When was the last time someone said something to you that made you frustrated? Have you ever asked for feedback, and even though you wanted to be objective and accept constructive criticism, part of you couldn’t help but take it personally? There have been many times that I’ve been given really good feedback, but have a difficult time accepting it, because I have to accept that I’ve been doing something wrong up until this point. Obviously, this is less than an ideal way of operating, and Lee Daniel Crocker wanted to find a better way.
Crocker was a semi-professional poker player, and one day stumbled upon Wikipedia, and wanted to pitch in to write the article on poker. However, a huge part of Wikipedia is both updating articles and also editing articles, and Crocker was more interested in creating a good article than he was protecting his ego from edit suggestions. He coined “Crocker’s Rules”, which is a one-sided declaration where people don’t have to worry about tact when conversing with you, it’s strictly about content. If both parties declare “Crocker’s Rules”, the following conversation is supposed to be as efficient as possible, all content, no fluff.1
Shopify’s Tobi Lütke, founder and CEO, is originally a programmer, and wants his teams to operate with less fluff and more impact. To have an attitude of “I’m going to take 100 percent responsibility for my own mental state. You cannot make me unhappy by just giving me feedback in some way. So just give me raw feedback without all of the sh*t sandwich around it. I’m going to learn how to be intrinsically reminded that I’m good at what I’m doing and not have to rely on other people constantly telling me.”2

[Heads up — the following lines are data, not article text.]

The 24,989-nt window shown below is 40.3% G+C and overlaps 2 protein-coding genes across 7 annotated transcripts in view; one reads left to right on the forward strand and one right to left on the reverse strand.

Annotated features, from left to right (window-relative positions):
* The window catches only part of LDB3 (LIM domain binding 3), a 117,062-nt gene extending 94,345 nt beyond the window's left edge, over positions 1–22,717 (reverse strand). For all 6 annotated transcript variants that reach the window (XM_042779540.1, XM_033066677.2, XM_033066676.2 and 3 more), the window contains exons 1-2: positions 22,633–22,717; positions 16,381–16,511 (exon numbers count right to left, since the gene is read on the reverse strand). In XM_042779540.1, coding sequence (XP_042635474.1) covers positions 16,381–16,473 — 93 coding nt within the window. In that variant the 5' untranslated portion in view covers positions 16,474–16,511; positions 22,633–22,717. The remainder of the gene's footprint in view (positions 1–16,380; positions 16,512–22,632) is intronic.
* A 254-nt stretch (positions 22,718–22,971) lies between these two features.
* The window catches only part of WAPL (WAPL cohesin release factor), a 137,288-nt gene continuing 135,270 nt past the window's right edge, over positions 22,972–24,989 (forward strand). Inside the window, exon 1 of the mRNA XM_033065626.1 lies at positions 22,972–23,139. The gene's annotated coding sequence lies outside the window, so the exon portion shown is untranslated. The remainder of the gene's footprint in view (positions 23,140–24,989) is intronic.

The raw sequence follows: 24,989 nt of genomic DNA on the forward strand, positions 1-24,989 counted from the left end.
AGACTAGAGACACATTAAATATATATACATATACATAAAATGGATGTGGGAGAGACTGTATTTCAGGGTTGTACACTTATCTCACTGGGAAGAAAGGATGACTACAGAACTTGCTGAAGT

It’s all about taking ownership of how you feel, and deciding that you are not going to interpret feedback as a personal attack. And the key feature of this communication style is that it does not give you permission to be tactless back to another person. Many people confuse this with Radical Honesty, and feel like they have carte blanche to reply to feedback in an equally blunt manner. However, if you’ve dealt with people in your work, if you’ve been part of teams throughout your career, you know that tact goes a long way in communication. But what is even more valuable for yourself is choosing not to take criticism and comments personally, and to decide to learn from them rather than hide from them.
It’s much harder to do than embracing your natural reactions, but anything worth doing is going to be hard. Let’s all decide to take responsibility for our mental states, and not become victims of other people’s words.